Lorenzo trusts (starred trusts have been invited to be digital exemplars)

Barnsley Hospital FT

Derby Teaching Hospitals FT *

East and North Hertfordshire Trust *

George Eliot Trust

Hull and East Yorkshire Hospitals Trust *

Ipswich Hospital Trust *

Mid Essex Hospital Services Trust *

Norfolk and Suffolk FT *

North Staffordshire Combined Healthcare Trust *

Papworth Hospital FT *

Sheffield Teaching Hospitals FT *

South Warwickshire FT *

Tameside and Glossop Integrated Care FT

Walsall Healthcare Trust *

Warrington and Halton Hospitals FT *

Birmingham Women’s and Chidren’s FT

Humber FT

North Bristol Trust

Royal Brompton and Harefield FT

Salisbury FT

University Hospitals of Morecambe Bay FT

Under the National Programme for IT, CSC was granted exclusive rights to supply systems, including Lorenzo, to 160 trusts in the North, Midlands and East. The deal was worth £3.8bn in 2012 prices,

However, after development problems and disruptive deployments, Lorenzo was only every rolled out to a handful of trusts.

In 2013, the DH and CSC made an agreement that allowed trusts in those regions to pick other systems, but offered central funding to any that still chose Lorenzo.

At the time, the then public accounts committee chair, Labour MP Margaret Hodge, described the deal as a “bribe” for trusts to deploy a ”hopeless system” from a “rotten company”.

Fifteen trusts took up this offer, which ended in July 2016, and 21 are now using the Lorenzo electronic patient record (see box).

However, some trusts have continued to report performance problems with Lorenzo. In January this year, University Hospitals of Morecambe Bay Foundation Trust said there remained ”significant and fundamental issues” with its electronic patient record, nine years after it was deployed.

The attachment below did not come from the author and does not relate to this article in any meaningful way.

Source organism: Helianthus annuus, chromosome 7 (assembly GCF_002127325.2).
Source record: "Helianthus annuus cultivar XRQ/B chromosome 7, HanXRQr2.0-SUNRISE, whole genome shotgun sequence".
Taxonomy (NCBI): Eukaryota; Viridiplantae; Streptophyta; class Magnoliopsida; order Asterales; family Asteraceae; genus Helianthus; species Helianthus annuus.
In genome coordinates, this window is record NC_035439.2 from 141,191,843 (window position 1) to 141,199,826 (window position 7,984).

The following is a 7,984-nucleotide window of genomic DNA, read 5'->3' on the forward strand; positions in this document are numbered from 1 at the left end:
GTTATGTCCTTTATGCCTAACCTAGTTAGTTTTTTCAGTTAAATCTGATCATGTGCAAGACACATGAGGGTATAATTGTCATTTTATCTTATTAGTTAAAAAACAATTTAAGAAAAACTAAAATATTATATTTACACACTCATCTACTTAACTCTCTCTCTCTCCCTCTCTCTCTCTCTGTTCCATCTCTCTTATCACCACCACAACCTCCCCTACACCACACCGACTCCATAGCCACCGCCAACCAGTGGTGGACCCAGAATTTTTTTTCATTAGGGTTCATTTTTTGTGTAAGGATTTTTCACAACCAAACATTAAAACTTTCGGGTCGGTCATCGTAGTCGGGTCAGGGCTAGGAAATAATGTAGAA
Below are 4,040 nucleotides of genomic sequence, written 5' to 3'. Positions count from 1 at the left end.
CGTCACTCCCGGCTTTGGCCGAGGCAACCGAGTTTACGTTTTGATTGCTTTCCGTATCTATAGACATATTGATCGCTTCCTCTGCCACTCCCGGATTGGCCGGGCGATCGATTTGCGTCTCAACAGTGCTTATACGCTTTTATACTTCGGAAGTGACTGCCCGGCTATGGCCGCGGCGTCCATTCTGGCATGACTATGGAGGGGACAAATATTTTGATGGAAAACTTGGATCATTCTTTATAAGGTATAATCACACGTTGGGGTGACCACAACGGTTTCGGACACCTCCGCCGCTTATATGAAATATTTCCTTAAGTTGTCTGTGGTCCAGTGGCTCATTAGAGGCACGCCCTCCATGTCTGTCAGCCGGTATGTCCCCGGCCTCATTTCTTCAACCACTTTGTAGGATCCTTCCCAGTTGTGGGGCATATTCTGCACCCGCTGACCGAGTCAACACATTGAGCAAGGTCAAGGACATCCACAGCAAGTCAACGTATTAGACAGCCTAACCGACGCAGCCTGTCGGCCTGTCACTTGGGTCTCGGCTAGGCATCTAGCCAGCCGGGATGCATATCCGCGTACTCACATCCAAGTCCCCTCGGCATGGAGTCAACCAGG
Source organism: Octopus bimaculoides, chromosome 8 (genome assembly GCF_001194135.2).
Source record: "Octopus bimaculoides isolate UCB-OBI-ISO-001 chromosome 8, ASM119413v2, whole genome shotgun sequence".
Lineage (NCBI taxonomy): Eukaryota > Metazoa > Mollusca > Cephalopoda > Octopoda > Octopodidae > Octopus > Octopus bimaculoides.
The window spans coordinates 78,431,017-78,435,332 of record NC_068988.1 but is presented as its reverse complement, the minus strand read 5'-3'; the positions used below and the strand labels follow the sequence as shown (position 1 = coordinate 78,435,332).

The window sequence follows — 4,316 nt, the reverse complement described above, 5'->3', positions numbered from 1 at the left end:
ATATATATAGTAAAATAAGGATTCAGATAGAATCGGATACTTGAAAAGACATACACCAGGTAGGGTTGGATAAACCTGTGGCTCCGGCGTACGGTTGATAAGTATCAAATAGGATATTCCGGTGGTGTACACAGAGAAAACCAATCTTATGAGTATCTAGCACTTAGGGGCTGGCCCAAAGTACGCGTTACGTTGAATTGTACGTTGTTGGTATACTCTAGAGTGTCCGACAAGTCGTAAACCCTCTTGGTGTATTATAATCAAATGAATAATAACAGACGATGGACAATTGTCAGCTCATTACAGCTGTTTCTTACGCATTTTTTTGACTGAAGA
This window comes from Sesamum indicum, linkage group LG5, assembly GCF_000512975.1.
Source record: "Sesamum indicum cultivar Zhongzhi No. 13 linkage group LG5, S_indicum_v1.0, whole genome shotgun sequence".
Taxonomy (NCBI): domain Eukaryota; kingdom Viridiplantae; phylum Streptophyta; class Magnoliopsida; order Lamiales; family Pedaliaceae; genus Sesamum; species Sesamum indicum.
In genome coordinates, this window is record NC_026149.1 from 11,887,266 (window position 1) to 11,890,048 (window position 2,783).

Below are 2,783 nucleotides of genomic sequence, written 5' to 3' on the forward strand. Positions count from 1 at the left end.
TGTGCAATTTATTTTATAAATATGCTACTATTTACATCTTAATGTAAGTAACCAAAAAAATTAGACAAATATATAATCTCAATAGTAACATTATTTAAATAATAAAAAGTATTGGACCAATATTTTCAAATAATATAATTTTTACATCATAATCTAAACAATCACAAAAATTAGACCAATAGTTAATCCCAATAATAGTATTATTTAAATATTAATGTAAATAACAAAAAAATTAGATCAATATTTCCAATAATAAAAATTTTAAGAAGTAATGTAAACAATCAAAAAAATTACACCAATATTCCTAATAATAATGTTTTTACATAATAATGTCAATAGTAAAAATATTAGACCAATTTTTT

In April, Sheffield Teaching Hospitals Foundation Trust declared a serious incident after uncovering a glitch in Lorenzo that resulted in 14,000 patient letters not being sent. 

Legacy contracts

The 2013 agreement with CSC is one of several “legacy contracts” that have allowed parts of the NPfIT to continue for trusts that missed out at the time.

Figures provided to HSJ by the DH following a freedom of information request show that government is continuing to spend tens of millions of pounds on these contracts.

Since 2013, the Department has spent £38m, including paying £2m directly to CSC, on deploying Lorenzo in 15 trusts. It has committed to spend a further £8m on these deployments, excluding the new exemplar programme.

A similar legacy programme for trusts that missed out in the south, which is not tied to one IT supplier, has cost £69m so far, with a further £11m to come.

The email sent to Lorenzo trusts said any wishing to participate in the digital exemplar programme must “articulate your vision of a digital exemplar”, including how it will benefit patients, and the local health and care system.

HSJ understands at least one trusts approach to be part of the programme is not planning to participate.

DXC has been approached from comment.